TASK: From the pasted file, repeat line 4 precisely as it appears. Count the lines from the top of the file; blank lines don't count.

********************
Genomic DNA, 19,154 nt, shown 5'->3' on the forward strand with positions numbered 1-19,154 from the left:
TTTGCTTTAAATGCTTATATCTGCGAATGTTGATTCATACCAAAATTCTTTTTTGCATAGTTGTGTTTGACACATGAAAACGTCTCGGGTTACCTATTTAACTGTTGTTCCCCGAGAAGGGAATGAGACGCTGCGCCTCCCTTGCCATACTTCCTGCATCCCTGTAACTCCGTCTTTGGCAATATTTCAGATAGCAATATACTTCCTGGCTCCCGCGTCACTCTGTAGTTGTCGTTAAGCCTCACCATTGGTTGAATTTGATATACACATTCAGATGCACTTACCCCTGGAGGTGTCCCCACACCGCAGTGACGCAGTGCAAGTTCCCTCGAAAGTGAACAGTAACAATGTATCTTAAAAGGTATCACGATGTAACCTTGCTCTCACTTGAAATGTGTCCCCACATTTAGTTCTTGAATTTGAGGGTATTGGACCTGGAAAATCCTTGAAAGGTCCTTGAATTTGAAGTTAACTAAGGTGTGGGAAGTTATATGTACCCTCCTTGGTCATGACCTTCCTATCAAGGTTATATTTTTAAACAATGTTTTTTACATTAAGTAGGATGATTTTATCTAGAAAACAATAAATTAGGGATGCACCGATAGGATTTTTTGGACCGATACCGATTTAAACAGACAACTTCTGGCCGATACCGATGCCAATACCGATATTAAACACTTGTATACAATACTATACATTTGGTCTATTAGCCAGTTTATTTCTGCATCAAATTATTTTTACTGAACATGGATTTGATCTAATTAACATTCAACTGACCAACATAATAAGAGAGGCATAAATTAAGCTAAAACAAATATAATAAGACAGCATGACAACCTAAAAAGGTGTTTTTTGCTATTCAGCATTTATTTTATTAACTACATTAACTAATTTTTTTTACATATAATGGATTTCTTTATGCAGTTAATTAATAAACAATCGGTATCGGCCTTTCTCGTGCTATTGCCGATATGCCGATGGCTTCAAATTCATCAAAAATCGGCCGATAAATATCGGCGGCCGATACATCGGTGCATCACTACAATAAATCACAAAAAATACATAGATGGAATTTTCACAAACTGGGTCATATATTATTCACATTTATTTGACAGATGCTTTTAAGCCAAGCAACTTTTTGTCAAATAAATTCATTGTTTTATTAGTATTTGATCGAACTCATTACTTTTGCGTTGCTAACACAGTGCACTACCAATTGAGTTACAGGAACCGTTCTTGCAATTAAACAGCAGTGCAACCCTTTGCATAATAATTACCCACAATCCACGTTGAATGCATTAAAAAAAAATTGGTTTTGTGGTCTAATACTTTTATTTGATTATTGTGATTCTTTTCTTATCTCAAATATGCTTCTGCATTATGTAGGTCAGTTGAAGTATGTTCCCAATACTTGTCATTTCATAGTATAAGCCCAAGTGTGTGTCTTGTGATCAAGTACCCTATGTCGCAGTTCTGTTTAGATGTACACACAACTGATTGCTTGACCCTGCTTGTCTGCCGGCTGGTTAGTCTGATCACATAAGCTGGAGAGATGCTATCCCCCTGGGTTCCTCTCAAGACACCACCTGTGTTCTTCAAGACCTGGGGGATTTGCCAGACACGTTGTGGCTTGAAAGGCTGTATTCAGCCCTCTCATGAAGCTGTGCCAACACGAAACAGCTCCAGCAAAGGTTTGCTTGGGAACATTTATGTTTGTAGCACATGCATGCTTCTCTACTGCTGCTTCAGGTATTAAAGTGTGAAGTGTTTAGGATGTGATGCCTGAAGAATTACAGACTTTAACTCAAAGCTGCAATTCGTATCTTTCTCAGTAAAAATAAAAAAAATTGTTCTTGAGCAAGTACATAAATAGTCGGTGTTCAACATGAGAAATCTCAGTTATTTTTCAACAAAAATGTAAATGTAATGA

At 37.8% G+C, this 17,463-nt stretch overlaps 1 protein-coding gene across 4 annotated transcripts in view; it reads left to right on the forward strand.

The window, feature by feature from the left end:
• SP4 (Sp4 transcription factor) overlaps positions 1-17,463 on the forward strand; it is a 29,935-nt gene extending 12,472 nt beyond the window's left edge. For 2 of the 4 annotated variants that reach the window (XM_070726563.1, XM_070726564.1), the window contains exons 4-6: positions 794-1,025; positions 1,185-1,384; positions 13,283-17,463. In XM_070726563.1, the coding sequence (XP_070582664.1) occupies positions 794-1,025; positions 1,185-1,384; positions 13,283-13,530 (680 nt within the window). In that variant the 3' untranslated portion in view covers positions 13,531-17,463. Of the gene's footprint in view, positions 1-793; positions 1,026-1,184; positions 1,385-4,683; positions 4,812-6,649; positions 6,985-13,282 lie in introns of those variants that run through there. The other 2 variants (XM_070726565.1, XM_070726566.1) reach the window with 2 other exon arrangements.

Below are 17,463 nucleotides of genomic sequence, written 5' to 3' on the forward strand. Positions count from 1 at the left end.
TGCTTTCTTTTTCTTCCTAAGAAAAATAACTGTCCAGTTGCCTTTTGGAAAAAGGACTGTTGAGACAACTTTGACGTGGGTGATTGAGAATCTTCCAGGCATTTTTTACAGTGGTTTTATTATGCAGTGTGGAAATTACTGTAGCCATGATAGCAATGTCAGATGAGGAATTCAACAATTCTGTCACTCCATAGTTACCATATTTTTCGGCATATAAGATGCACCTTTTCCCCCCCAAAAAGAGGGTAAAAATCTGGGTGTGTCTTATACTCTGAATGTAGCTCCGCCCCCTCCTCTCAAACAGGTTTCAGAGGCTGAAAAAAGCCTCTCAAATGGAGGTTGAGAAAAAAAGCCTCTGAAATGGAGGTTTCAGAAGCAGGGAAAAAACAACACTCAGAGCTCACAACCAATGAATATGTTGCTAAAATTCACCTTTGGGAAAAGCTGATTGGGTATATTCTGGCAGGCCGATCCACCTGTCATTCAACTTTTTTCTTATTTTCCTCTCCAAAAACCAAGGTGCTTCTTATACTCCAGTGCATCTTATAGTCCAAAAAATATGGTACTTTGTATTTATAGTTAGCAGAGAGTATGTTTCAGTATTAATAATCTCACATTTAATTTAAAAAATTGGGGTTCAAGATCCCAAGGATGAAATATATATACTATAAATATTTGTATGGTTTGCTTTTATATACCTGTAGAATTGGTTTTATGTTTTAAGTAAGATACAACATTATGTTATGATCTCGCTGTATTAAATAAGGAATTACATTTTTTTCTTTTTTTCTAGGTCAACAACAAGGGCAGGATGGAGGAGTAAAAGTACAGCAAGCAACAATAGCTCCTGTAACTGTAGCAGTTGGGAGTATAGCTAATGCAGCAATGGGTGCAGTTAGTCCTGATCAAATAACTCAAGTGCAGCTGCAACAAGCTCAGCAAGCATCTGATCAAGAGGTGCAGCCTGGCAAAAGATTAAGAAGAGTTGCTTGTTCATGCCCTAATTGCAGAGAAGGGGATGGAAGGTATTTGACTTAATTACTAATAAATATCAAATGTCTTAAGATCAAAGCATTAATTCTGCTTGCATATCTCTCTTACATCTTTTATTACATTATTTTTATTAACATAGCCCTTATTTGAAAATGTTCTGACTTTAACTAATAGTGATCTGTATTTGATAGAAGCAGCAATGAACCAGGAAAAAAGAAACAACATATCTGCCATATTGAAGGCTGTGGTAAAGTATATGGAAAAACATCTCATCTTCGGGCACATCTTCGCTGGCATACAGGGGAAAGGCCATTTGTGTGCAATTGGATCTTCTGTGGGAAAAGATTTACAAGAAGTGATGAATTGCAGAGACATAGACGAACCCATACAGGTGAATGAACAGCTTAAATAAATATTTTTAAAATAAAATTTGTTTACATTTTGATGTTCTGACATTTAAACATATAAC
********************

The window, feature by feature from the left end: